Calling all donkey whisperers... - The Horse Forum
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post #1 of 5 Old 06-23-2014, 09:06 PM Thread Starter
Join Date: Jan 2013
Location: Tennessee, US
Posts: 187
• Horses: 2
Calling all donkey whisperers...

I have a young donkey (1 1/2 i was told) i purchased a few months back. He was not handled much, i was also informed (after he was hurriedly unloaded into one of my 2 acre pastures) he had never worn halter. Previous owner only had him a couple weeks. I have no idea who owned him prior. I also have no idea how he was loaded/hauled either time.

I approached him like i would an unhandled colt basically, but i now believe he has been mistreated before. I can now pick up all 4 feet, & touch him anywhere - except his lower face. I cannot halter him, or touch him with one unless i hide it in a pocket or wrapped around my waist. As soon as he sees it he is gone. I can brush him w/ a brush, use a hoof pick & rasp on his feet, etc.

When i first started working w/ him, he would not let me near his left side, & he still jumps occasionally when i am on that side. He would not let me touch his head, which i can somewhat now. He is improving, but still jumpy occasionally. Lower face (near mouth) is a no-go area.

I am just at a loss how to proceed from here....i want a vet to come check him out & a farrier, but neither is possible w/o a halter - well, farrier maybe. He is starting to tolerate my farrier being near him. Oh, & clicker training is not an option as he will not take treats from my hand. I have a thread about his feet also..... new unhandled donkey w/ bad hooves....
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post #2 of 5 Old 06-25-2014, 09:00 AM
Join Date: Aug 2013
Location: Tennessee
Posts: 51
• Horses: 2
He was definitely mistreated. Unfortunately that is all too common in the donkey world, and its mainly because of their "Stubbornness". We got our donkey around 5 or 6 years ago and he too was mishandled, but he was around 22 at the time. The first thing I did was go out an buy a turnout halter that would be safe to keep on him. Then everytime I would go in the pasture I would pet the other horses and not really pay much attention to Jack (donkey). Donkeys are extremely smart, so seeing me interact positively with the other horses started to get him to trust me more. He would let me pick his feet up and pet him pretty much wherever, but once he saw that halter he was gone. I eventually had to trick him into getting it on, but after that everyday I would go in there and just pet him without touching the halter. The trick with donkeys is you have to make them think something is their idea. He is young so though he was mistreated it was not for years and years. Jack still has his moments, but he is much better and now ground drives (he doesn't lead so we ground drive him everywhere). Hope this helps and good luck with your new guy!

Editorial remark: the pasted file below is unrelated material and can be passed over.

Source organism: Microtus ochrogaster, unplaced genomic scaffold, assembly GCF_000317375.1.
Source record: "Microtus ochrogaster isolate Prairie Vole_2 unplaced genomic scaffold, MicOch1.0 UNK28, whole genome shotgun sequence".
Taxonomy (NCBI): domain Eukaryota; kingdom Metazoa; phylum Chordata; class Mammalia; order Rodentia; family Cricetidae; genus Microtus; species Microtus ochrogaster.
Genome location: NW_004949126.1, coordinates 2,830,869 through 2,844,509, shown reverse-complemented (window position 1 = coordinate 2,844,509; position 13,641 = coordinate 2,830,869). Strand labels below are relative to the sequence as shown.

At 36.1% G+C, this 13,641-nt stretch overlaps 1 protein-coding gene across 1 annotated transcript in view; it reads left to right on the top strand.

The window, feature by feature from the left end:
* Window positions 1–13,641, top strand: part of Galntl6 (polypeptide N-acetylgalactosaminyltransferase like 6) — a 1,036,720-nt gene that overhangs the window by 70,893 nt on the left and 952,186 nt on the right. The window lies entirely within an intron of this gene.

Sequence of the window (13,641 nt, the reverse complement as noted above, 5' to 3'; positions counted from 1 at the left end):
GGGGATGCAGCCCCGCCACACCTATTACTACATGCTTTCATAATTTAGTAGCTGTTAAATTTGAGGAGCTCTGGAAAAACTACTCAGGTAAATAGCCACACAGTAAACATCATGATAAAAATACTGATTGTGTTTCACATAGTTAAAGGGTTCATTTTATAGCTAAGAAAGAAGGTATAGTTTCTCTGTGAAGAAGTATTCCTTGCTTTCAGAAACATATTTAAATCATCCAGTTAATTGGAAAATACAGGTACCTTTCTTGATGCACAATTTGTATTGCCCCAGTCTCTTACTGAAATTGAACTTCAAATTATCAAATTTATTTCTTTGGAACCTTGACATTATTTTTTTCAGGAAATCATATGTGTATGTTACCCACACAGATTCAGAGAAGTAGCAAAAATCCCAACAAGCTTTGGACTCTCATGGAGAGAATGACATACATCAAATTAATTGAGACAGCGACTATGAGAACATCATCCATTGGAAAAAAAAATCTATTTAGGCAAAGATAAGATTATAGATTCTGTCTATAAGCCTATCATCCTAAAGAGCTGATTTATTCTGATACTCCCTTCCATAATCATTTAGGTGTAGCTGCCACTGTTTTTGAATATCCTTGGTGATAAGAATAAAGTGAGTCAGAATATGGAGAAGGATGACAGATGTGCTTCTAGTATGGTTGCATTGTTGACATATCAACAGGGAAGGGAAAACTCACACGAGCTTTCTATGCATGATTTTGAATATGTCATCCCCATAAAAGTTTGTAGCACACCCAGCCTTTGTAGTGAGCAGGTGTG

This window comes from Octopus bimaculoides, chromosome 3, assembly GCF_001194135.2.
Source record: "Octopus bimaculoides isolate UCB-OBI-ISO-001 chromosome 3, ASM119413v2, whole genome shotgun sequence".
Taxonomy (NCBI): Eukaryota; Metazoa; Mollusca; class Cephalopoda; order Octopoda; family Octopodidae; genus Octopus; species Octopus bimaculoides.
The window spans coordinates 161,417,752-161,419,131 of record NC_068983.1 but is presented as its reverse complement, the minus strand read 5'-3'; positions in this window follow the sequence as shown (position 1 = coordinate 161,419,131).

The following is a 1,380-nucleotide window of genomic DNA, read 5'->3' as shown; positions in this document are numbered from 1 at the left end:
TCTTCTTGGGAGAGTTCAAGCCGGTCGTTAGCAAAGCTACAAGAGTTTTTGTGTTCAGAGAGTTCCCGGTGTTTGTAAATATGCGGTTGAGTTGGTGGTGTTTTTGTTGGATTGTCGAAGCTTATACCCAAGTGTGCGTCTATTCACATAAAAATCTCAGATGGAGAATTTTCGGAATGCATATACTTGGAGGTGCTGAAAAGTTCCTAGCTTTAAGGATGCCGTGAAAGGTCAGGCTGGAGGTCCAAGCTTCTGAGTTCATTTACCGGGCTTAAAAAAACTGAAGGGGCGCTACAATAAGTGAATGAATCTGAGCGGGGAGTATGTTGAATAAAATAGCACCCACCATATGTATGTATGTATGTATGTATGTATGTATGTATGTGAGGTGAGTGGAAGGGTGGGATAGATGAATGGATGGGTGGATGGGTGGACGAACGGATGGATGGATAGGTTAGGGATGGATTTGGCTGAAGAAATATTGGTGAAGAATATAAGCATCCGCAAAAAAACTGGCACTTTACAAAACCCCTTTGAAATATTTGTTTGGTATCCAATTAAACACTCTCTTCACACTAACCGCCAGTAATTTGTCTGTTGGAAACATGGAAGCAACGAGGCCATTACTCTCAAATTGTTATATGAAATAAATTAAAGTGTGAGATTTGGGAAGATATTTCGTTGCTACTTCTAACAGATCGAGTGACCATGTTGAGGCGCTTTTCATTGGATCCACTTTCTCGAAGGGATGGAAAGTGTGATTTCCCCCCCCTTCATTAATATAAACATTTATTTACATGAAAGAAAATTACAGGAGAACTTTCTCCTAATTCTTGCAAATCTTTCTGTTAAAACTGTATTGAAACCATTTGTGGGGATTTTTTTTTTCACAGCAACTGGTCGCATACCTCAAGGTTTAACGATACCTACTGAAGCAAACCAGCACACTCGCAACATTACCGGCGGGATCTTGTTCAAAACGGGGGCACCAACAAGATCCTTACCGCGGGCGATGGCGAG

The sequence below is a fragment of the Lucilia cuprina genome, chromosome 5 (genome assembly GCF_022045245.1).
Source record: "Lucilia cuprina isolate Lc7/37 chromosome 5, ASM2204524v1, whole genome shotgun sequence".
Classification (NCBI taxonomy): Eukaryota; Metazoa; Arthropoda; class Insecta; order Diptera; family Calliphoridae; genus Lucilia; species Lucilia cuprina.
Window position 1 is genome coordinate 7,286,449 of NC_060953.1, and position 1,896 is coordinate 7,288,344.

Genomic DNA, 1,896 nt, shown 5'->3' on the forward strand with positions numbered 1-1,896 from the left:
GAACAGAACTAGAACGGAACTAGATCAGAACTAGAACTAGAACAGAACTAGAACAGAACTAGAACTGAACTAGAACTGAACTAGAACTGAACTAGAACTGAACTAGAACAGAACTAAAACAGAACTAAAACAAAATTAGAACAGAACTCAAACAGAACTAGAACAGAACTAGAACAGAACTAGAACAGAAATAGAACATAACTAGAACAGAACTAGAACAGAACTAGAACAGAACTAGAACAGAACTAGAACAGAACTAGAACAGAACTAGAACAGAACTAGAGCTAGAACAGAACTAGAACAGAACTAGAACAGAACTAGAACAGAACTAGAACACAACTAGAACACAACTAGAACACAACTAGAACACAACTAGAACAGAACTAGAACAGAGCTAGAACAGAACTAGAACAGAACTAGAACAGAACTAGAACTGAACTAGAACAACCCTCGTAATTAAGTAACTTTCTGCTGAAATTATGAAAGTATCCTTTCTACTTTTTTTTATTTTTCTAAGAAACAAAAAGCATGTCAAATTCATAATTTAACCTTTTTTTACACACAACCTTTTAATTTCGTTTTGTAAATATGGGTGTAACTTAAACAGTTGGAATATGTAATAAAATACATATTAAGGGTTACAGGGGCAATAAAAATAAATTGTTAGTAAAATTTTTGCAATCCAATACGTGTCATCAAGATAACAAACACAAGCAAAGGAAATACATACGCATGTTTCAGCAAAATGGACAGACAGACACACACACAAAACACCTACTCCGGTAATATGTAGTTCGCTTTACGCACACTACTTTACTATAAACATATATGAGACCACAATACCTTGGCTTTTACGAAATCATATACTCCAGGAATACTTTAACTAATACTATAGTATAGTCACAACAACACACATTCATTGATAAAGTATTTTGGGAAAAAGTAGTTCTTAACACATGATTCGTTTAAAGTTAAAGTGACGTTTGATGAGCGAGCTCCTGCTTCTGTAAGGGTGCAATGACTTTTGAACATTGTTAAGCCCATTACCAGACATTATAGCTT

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post #3 of 5 Old 06-30-2014, 12:33 PM
Join Date: Jun 2014
Location: Texas
Posts: 90
• Horses: 2
Yeah, it definitely sounds like he was abused. It just takes a lot of time and patience. Donkeys are very smart and so tricking them doesn't always work out so well. I would work on getting him completely used to you...get him acclimated on his left, then work on him letting you touch his face. You could just go out and not even bring a halter, just hang out with him and pet him, and move up a little closer to his head every day. I've seen where some people will lay the nose of the halter over their feed bucket, and then when they eat it just gets them used to something being over their nose, but I'm not sure if he eats grain or not? You could also use a lead rope (if he's not scared of them), sometimes they're a little easier to work with, like you could drape it over his neck and move it up each day. Anyway, good luck and I hope he turns out ok!
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post #4 of 5 Old 08-24-2014, 12:14 PM
Join Date: Jan 2014
Location: Wisconsin
Posts: 18
• Horses: 0
Donkeys, like mules, have a very strong self preservation instinct. Simply put, they don't want to be hurt. I have had mules and a couple donkeys that may take 2 months before they decide to trust you. Be patient and kind with them. Beware of ungelded jacks though if mares are around in heat. They can be unpredictable and dangerous.
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post #5 of 5 Old 02-09-2016, 04:44 PM
Join Date: Jul 2015
Posts: 22
• Horses: 2
Walk up to him with treats, stand holding it out until he comes and talk to him, stroke him in the places he likes to be stroked. If he spokes and backs away, walk with him being sure to stay at the left side, go "Shhhh, Good boy, shhh". Stroke his neck and and keep talking in a calm way, once he stops backing give him another treat. It work with me.
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